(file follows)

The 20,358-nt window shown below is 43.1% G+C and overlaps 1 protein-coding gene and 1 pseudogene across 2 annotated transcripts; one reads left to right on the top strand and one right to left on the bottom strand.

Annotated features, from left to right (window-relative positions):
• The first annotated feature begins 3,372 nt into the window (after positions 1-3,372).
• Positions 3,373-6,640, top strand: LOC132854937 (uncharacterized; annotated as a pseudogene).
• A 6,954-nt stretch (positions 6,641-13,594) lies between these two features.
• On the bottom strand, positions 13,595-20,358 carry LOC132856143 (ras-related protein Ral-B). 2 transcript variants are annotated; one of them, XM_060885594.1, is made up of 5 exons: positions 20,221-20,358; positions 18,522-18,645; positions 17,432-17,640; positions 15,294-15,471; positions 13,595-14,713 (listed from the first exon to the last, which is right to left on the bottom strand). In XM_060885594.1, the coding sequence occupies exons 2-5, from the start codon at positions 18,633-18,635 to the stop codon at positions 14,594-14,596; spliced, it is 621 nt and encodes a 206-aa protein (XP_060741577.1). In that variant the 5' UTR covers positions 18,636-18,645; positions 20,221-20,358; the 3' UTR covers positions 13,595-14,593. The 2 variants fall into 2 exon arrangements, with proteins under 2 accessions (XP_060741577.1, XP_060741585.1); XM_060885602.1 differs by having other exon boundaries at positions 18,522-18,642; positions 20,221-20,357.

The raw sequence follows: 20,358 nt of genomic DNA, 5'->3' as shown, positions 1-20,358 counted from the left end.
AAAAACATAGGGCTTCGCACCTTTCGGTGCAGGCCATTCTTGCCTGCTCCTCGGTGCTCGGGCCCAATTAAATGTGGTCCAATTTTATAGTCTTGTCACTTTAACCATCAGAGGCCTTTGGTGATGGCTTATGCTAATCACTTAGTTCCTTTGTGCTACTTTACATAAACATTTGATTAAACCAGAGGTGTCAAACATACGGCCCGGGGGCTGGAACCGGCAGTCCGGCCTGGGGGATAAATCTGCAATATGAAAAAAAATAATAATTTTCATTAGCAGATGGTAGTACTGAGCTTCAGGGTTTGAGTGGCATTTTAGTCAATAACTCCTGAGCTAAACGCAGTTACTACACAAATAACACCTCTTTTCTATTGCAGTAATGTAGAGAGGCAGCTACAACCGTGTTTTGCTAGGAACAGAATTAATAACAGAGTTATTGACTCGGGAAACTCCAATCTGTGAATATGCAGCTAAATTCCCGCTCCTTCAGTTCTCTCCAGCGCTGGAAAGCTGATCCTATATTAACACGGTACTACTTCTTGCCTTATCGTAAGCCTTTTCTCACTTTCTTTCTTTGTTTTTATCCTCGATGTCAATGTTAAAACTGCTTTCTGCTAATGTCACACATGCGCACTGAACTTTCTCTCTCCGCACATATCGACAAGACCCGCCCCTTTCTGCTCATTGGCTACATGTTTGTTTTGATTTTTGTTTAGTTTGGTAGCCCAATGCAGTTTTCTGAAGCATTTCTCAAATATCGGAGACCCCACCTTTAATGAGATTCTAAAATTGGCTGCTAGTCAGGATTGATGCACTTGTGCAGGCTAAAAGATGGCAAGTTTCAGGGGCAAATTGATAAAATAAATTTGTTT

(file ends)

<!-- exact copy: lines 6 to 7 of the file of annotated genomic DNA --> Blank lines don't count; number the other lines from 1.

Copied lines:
• On the bottom strand, positions 13,595-20,358 carry LOC132856143 (ras-related protein Ral-B). 2 transcript variants are annotated; one of them, XM_060885594.1, is made up of 5 exons: positions 20,221-20,358; positions 18,522-18,645; positions 17,432-17,640; positions 15,294-15,471; positions 13,595-14,713 (listed from the first exon to the last, which is right to left on the bottom strand). In XM_060885594.1, the coding sequence occupies exons 2-5, from the start codon at positions 18,633-18,635 to the stop codon at positions 14,594-14,596; spliced, it is 621 nt and encodes a 206-aa protein (XP_060741577.1). In that variant the 5' UTR covers positions 18,636-18,645; positions 20,221-20,358; the 3' UTR covers positions 13,595-14,593. The 2 variants fall into 2 exon arrangements, with proteins under 2 accessions (XP_060741577.1, XP_060741585.1); XM_060885602.1 differs by having other exon boundaries at positions 18,522-18,642; positions 20,221-20,357.

The raw sequence follows: 20,358 nt of genomic DNA, 5'->3' as shown, positions 1-20,358 counted from the left end.